The clock above the bar in the Wazee Lounge and Supper Club was always ten minutes fast. For pie-eyed drinkers who'd been holding forth long enough that they'd lost track of the hour, a glance at that clock could be a startling reminder that it was later than they thought. Later than it actually was. But sooner or later, time's up...on a night out, on a restaurant's life span.
The circa 1910 building at 1600 15th Street held a plumbing supply house in the ’50s when Al Rotola and his brother-in-law, James Capillupo, bought it after a construction project doomed another bar they owned and turned this space under the rickety 15th Street viaduct into the Wazee Lounge and Supper Club. Their emphasis was on comfort food, and they started serving it early in the day, for workers coming off their shifts in the warehouses of lower downtown. A decade and a half later, they sold the Wazee to the Karagas brothers, Greeks who made the place famous for pizza, cheap drinks and hospitality on tap late into the night.
Angelo and Jim Karagas, brothers from Detroit, had moved to Denver in the late ’60s. In 1969 they bought a building at 15th and Platte streets that had held a saloon without a break (except for Prohibition, when it sold sodas) since the 1870s; they transformed what had most recently been Whitey's into My Brother's Bar because, as Jim explained, whenever a bill collector came in and asked who owned the joint, whichever Karagas was in charge that day would say, “It’s my brother’s bar.” While Jim focused on My Brother’s, Angelo oversaw the Wazee.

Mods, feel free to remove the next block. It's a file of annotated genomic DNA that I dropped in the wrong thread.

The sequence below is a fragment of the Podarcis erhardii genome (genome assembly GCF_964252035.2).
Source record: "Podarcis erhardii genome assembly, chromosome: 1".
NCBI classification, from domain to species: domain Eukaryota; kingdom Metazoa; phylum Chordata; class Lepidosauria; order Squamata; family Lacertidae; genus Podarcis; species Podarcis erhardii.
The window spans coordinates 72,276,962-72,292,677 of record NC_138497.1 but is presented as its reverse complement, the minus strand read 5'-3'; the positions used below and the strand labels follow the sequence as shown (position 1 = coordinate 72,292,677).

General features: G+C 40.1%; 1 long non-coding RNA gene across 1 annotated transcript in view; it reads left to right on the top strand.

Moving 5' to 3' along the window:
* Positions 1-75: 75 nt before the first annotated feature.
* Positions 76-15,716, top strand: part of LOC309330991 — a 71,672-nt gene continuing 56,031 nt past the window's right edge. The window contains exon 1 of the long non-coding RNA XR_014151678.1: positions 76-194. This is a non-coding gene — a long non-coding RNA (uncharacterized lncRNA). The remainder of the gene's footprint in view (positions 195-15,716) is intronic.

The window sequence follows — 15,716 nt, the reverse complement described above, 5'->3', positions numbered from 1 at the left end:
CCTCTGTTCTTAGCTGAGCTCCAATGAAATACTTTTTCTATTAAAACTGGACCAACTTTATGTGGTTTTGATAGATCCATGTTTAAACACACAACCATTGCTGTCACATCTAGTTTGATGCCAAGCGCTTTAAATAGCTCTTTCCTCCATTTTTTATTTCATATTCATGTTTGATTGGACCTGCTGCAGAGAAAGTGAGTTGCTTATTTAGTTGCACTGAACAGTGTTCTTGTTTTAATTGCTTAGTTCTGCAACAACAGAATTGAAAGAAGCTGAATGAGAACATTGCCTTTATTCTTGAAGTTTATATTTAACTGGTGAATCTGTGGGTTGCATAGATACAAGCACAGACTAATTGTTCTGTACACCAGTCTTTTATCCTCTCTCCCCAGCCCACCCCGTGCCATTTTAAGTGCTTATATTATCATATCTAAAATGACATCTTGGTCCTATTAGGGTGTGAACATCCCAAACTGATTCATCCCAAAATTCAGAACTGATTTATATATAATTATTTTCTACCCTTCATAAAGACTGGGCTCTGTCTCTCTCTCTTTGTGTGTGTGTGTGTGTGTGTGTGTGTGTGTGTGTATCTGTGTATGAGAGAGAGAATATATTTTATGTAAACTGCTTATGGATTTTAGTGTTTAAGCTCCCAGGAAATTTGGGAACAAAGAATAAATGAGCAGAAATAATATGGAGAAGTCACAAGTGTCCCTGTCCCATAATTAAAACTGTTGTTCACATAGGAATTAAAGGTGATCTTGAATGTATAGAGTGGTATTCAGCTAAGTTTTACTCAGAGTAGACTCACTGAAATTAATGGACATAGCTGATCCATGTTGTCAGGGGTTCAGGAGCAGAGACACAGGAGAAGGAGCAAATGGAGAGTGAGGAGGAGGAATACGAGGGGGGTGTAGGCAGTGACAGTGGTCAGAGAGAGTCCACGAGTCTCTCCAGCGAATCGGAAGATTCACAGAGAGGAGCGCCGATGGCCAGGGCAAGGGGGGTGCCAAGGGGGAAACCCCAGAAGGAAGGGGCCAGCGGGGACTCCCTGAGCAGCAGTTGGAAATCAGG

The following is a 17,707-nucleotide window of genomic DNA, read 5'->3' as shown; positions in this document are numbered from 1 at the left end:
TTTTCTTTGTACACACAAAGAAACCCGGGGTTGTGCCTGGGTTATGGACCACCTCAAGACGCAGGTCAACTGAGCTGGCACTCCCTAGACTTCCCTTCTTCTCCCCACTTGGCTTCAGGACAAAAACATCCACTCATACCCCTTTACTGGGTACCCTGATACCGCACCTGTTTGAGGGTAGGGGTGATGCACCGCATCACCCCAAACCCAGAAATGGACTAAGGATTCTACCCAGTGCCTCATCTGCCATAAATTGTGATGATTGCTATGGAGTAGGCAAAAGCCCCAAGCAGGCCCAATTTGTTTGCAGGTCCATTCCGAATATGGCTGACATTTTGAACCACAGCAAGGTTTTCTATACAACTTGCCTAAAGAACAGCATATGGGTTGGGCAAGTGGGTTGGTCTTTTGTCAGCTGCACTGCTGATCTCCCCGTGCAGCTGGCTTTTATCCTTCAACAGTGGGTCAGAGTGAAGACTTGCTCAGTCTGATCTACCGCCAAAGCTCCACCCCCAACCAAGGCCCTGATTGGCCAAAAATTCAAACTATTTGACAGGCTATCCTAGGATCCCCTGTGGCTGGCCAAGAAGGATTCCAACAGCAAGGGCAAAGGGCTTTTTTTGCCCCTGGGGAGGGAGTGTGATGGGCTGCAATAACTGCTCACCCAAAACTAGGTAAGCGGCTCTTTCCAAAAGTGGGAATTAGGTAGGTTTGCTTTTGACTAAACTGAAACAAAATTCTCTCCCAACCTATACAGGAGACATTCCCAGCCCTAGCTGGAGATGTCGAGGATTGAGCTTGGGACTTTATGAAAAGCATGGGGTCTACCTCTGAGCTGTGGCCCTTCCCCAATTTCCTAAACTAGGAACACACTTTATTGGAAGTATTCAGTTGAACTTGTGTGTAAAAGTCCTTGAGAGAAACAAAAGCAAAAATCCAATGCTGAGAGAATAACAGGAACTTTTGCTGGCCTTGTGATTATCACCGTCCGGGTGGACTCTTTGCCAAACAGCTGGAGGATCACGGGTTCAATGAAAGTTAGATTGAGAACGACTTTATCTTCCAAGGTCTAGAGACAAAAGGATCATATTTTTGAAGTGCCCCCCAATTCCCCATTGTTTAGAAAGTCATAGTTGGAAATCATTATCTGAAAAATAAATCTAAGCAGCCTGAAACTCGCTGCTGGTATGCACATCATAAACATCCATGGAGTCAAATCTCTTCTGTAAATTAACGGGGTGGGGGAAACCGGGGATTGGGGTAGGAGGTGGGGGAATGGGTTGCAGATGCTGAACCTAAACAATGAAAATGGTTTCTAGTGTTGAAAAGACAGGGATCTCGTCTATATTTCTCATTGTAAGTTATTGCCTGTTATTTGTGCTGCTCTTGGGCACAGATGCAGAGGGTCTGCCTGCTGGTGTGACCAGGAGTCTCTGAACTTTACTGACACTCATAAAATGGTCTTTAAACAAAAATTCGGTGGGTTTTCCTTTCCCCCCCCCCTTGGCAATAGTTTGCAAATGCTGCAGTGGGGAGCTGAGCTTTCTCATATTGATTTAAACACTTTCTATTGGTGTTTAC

After Angelo passed away, the Wazee and the building that housed it were sold to developer Charley Woolley (who seems to have turned saving legendary venues into a habit lately) and the Wynkoop group; the Wynkoop group sold its share to Roadhouse Hospitality Group, owned by the Shipp brothers, in 2015. They pushed through a half-hearted renovation that turned the place into more of a sports bar than a late-night watering hole (but also built a big new kitchen). In December 2017, they sold their portion to Juan Padró, whose Culinary Creative was expanding rapidly — from one Tap & Burger to now four, as well as Bar Dough, Señor Bear, and more. This time, there was a far more major renovation, which transformed the Wazee into Morin, a contemporary (and fancy) French restaurant.
But first, MaryAnn Dezzutti, the daughter of Al Rotola, met with Woolley, Padró and a few others for a last lunch at the Wazee. She listened to the new owners’ plans for the restaurant and gave them her blessing on the retirement of the Wazee Lounge and Supper Club name...which never did make that much sense, she said, since there wasn't much supper served there when her father owned it. And after sixty years, she pronounced: “It’s time.”